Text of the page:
Promoting Foreign Judgments: Lessons in Legal Convergence from South Africa and Nigeria
About this book:
Promoting Foreign Judgments undertakes a comparative analysis of how South African and Nigerian courts can promote the recognition and enforcement of foreign judgments considering both African countries as paradigms of their respective legal traditions. In many African countries, litigants experience significant uncertainty in their attempts to enforce foreign judgments. Disputes arise in the course of international trade, and contracting parties seek to secure effective outcomes. Drawing on the experiences of the United Kingdom and the United States (vis-à-vis efforts to attain an effective global legal framework on foreign judgments), this book argues that there is a need for a fundamental change in approach or underlying assumptions, with a view to facilitating the free movement of foreign judgments in a globalised world.
What’s in this book:
The comparative analysis is undergirded by relevant case law – spanning decades in Africa and centuries in Europe and the United States. This analysis includes insightful consideration of broader issues such as the following:
- how challenges faced by judgment creditors may be circumvented;
- practical issues impeding the free movement of foreign judgments;
- impact of globalisation, increase in international commercial transactions, and regionalism on private international law;
- application of ‘fairness’;
- how territorial sovereignty and State interests in international commerce impede the free movement of foreign judgments; and
- ‘qualified obligation’ under which courts would presumptively enforce foreign judgments subject to certain exceptions and to the balancing of competing interests between private litigants and the State.
This book stands astride two important areas of law and practice. It provides a stage-by-stage process on the challenges that litigants face when they seek to enforce foreign judgments in South Africa and Nigeria and an analytical template for understanding how different legal cultures and jurisdictions at different stages of jurisprudential development can attain a common core.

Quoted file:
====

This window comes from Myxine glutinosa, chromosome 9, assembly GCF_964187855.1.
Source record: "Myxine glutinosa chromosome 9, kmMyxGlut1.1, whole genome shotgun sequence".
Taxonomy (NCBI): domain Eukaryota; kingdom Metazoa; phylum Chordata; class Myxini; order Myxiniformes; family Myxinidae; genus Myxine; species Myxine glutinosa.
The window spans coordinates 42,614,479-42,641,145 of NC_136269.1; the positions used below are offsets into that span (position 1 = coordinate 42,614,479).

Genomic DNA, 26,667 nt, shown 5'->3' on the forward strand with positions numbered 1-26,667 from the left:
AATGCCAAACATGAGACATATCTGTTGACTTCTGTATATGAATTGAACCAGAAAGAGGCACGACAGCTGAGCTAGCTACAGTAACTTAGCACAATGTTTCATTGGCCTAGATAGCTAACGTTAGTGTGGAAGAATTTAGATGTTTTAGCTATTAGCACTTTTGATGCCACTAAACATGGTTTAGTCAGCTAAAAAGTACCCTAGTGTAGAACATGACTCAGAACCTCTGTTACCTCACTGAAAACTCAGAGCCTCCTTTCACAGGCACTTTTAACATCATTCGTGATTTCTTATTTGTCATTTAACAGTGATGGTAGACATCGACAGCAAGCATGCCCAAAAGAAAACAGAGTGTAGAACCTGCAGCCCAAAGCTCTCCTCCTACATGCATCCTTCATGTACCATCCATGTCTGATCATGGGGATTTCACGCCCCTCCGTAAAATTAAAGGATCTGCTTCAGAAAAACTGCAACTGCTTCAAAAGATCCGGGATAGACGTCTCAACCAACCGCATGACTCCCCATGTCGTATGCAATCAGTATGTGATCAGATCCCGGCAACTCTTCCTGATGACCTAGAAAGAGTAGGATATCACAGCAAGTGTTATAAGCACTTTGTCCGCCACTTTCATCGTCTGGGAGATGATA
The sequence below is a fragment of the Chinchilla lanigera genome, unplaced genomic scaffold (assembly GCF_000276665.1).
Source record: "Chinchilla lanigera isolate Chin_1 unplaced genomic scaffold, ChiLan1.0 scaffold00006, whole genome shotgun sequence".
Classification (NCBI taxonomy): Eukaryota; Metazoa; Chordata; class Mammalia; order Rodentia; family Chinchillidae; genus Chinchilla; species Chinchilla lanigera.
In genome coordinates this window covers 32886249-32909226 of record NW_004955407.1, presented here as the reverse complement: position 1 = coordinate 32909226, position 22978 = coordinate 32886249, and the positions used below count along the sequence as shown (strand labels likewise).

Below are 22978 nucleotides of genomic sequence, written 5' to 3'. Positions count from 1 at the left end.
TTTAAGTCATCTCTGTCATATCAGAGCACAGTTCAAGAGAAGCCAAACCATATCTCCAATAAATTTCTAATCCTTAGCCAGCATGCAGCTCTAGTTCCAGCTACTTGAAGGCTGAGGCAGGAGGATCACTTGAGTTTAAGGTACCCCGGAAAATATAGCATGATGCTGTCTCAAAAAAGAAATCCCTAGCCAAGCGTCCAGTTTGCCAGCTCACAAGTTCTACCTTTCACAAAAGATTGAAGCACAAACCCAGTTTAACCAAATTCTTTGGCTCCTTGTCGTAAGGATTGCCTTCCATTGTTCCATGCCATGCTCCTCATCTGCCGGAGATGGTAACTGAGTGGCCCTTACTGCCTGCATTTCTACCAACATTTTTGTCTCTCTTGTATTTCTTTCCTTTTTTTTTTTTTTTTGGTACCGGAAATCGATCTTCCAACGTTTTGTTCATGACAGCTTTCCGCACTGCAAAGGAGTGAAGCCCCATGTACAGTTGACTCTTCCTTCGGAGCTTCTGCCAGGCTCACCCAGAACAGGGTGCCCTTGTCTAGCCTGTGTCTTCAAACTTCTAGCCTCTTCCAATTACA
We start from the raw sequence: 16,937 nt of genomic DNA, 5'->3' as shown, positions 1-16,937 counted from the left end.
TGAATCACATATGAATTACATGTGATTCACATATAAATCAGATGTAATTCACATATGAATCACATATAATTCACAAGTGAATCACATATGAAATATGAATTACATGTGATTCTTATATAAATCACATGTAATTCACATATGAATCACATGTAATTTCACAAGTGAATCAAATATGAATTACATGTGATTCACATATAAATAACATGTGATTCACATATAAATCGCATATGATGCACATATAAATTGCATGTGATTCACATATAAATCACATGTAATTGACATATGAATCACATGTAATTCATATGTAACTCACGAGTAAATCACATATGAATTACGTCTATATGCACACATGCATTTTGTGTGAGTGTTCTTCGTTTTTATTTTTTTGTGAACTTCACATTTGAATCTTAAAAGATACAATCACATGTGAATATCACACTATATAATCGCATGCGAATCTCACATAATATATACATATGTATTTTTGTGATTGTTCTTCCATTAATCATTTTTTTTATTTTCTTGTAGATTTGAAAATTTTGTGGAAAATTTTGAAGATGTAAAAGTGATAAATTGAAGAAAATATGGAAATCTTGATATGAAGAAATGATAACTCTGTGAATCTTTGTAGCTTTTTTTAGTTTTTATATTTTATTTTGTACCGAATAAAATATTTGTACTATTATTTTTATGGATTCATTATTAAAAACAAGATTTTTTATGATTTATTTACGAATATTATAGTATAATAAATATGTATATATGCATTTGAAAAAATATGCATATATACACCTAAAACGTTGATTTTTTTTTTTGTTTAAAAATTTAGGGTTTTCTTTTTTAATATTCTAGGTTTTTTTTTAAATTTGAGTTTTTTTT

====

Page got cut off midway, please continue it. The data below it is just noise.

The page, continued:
How this will help you:
In summary, the author projects a clear case for predictability and certainty in the recognition and enforcement of foreign judgments, as well as how to go about it, thus offering lawyers a strategic position to weigh their options in contemplating enforcement of foreign judgments in any jurisdiction even beyond the African region. This innovative approach will also be of particular value to policymakers at national levels, international and regional economic organisations, as well as scholars in private international law and international commercial law generally. This is regardless of their specific legal area or niche, especially considering the dearth of literature in African private international law.
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About the Author
List of Abbreviations
Chapter 1 Overview
Chapter 2 The Application of ‘Fairness’
Chapter 3 The Background of the Hague Judgments Project
Chapter 4 The Common Denominators of Territorial Sovereignty and State Interests
Chapter 5 Theoretical Bases for the Recognition and Enforcement of Foreign Judgments
Chapter 6 Legal Origins and Characterisation
Chapter 7 Jurisdictional Grounds for the Recognition and Enforcement of Foreign Judgments
Chapter 8 Public Policy
Chapter 9 Conclusions and Recommendations
Appendix 1 Trend of South African Cases (South African Law Reports)
Appendix 2 Trend of Nigerian Cases (Nigerian Weekly Law Reports)
Table of Cases
Table of Legislation